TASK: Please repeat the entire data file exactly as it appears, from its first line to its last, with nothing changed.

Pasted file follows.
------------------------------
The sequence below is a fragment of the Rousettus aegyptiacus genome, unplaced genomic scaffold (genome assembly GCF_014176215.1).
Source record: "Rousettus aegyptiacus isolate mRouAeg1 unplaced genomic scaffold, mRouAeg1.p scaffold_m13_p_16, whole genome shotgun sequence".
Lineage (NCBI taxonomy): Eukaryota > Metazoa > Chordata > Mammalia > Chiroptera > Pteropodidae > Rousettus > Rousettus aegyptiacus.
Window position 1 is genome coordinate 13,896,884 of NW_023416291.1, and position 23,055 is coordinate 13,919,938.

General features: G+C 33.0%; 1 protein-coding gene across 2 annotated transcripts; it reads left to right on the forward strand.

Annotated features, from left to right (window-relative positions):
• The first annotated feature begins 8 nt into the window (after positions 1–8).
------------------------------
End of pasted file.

The sequence below is a fragment of the Rousettus aegyptiacus genome, unplaced genomic scaffold (genome assembly GCF_014176215.1).
Source record: "Rousettus aegyptiacus isolate mRouAeg1 unplaced genomic scaffold, mRouAeg1.p scaffold_m13_p_16, whole genome shotgun sequence".
Lineage (NCBI taxonomy): Eukaryota > Metazoa > Chordata > Mammalia > Chiroptera > Pteropodidae > Rousettus > Rousettus aegyptiacus.
Window position 1 is genome coordinate 13,896,884 of NW_023416291.1, and position 23,055 is coordinate 13,919,938.

General features: G+C 33.0%; 1 protein-coding gene across 2 annotated transcripts; it reads left to right on the forward strand.

Annotated features, from left to right (window-relative positions):
• The first annotated feature begins 8 nt into the window (after positions 1–8).